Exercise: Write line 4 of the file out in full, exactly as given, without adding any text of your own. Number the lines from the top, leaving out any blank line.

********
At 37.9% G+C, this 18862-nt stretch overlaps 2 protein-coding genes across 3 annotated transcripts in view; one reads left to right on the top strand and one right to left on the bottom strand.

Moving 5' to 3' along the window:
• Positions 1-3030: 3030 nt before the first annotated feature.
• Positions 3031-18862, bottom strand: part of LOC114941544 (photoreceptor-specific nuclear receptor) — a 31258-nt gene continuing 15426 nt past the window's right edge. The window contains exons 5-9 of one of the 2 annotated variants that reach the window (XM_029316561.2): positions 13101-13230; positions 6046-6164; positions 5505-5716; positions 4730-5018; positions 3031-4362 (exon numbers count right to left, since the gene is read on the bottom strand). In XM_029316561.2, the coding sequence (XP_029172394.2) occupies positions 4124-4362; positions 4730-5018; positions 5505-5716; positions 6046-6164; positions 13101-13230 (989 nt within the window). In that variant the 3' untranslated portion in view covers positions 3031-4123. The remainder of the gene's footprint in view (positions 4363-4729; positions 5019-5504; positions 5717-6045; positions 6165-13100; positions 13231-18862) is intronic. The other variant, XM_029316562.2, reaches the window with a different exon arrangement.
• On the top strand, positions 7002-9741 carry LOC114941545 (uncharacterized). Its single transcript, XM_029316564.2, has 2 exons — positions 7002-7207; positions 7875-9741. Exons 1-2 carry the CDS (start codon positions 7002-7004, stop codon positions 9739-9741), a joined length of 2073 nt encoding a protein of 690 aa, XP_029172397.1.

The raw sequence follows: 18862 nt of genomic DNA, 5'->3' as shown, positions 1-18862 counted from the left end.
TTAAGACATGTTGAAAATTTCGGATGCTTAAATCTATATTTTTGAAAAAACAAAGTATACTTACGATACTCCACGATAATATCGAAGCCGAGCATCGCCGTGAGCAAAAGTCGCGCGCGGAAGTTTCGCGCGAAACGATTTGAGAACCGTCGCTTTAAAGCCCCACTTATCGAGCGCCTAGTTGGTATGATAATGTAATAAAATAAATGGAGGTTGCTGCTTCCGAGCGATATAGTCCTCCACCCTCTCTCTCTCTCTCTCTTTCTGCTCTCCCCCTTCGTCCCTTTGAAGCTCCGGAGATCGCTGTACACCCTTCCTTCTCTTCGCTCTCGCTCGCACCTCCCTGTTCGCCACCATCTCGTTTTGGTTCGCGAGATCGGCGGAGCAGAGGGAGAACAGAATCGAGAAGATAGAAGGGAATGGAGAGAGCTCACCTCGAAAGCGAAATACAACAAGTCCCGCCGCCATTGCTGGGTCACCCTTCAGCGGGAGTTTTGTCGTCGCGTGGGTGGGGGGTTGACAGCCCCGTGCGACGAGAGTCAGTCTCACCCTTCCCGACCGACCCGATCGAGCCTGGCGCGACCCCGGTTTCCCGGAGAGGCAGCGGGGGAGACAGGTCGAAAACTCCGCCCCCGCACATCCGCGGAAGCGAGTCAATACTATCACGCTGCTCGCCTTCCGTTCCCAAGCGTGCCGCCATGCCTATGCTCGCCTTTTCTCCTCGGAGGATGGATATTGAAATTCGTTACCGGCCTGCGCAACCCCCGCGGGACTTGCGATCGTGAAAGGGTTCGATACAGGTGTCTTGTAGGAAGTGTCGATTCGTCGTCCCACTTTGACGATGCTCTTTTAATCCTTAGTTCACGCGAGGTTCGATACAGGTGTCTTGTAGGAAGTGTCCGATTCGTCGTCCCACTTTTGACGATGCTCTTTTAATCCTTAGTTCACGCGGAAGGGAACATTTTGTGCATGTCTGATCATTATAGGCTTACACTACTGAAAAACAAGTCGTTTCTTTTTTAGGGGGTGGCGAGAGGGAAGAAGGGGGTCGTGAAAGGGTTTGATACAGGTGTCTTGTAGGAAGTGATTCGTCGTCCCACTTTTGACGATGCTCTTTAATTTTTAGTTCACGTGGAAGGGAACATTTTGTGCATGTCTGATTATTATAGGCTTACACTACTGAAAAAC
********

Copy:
• Positions 3031-18862, bottom strand: part of LOC114941544 (photoreceptor-specific nuclear receptor) — a 31258-nt gene continuing 15426 nt past the window's right edge. The window contains exons 5-9 of one of the 2 annotated variants that reach the window (XM_029316561.2): positions 13101-13230; positions 6046-6164; positions 5505-5716; positions 4730-5018; positions 3031-4362 (exon numbers count right to left, since the gene is read on the bottom strand). In XM_029316561.2, the coding sequence (XP_029172394.2) occupies positions 4124-4362; positions 4730-5018; positions 5505-5716; positions 6046-6164; positions 13101-13230 (989 nt within the window). In that variant the 3' untranslated portion in view covers positions 3031-4123. The remainder of the gene's footprint in view (positions 4363-4729; positions 5019-5504; positions 5717-6045; positions 6165-13100; positions 13231-18862) is intronic. The other variant, XM_029316562.2, reaches the window with a different exon arrangement.